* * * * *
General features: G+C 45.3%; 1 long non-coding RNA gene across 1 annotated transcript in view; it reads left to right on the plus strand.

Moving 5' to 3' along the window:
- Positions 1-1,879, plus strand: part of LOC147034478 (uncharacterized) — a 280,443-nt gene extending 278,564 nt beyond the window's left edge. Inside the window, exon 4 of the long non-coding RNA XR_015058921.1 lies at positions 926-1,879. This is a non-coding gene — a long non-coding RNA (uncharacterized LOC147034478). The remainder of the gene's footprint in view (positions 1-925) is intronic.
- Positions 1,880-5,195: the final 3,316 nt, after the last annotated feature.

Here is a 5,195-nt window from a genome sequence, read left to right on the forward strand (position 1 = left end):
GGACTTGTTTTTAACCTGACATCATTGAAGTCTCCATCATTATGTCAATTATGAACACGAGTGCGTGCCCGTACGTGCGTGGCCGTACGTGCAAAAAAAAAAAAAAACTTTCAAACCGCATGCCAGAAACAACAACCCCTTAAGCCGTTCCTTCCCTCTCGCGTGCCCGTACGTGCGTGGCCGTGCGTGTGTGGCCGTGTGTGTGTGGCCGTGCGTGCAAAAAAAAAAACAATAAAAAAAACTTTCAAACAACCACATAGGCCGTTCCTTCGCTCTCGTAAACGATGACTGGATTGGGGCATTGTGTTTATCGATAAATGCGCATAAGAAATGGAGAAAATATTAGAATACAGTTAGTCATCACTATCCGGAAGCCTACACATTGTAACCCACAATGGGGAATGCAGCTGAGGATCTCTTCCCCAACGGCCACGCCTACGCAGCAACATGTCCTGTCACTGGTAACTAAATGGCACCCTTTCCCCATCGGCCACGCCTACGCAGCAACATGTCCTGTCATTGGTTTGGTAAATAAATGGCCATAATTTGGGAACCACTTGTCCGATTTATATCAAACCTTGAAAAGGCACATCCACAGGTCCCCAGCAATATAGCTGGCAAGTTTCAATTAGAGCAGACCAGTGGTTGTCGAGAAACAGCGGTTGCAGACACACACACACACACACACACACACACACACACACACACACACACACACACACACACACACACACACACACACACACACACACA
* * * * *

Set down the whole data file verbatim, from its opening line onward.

General features: G+C 45.3%; 1 long non-coding RNA gene across 1 annotated transcript in view; it reads left to right on the plus strand.

Moving 5' to 3' along the window:
- Positions 1-1,879, plus strand: part of LOC147034478 (uncharacterized) — a 280,443-nt gene extending 278,564 nt beyond the window's left edge. Inside the window, exon 4 of the long non-coding RNA XR_015058921.1 lies at positions 926-1,879. This is a non-coding gene — a long non-coding RNA (uncharacterized LOC147034478). The remainder of the gene's footprint in view (positions 1-925) is intronic.
- Positions 1,880-5,195: the final 3,316 nt, after the last annotated feature.

Here is a 5,195-nt window from a genome sequence, read left to right on the forward strand (position 1 = left end):
GGACTTGTTTTTAACCTGACATCATTGAAGTCTCCATCATTATGTCAATTATGAACACGAGTGCGTGCCCGTACGTGCGTGGCCGTACGTGCAAAAAAAAAAAAAAACTTTCAAACCGCATGCCAGAAACAACAACCCCTTAAGCCGTTCCTTCCCTCTCGCGTGCCCGTACGTGCGTGGCCGTGCGTGTGTGGCCGTGTGTGTGTGGCCGTGCGTGCAAAAAAAAAAACAATAAAAAAAACTTTCAAACAACCACATAGGCCGTTCCTTCGCTCTCGTAAACGATGACTGGATTGGGGCATTGTGTTTATCGATAAATGCGCATAAGAAATGGAGAAAATATTAGAATACAGTTAGTCATCACTATCCGGAAGCCTACACATTGTAACCCACAATGGGGAATGCAGCTGAGGATCTCTTCCCCAACGGCCACGCCTACGCAGCAACATGTCCTGTCACTGGTAACTAAATGGCACCCTTTCCCCATCGGCCACGCCTACGCAGCAACATGTCCTGTCATTGGTTTGGTAAATAAATGGCCATAATTTGGGAACCACTTGTCCGATTTATATCAAACCTTGAAAAGGCACATCCACAGGTCCCCAGCAATATAGCTGGCAAGTTTCAATTAGAGCAGACCAGTGGTTGTCGAGAAACAGCGGTTGCAGACACACACACACACACACACACACACACACACACACACACACACACACACACACACACACACACACACACACACACACACACACA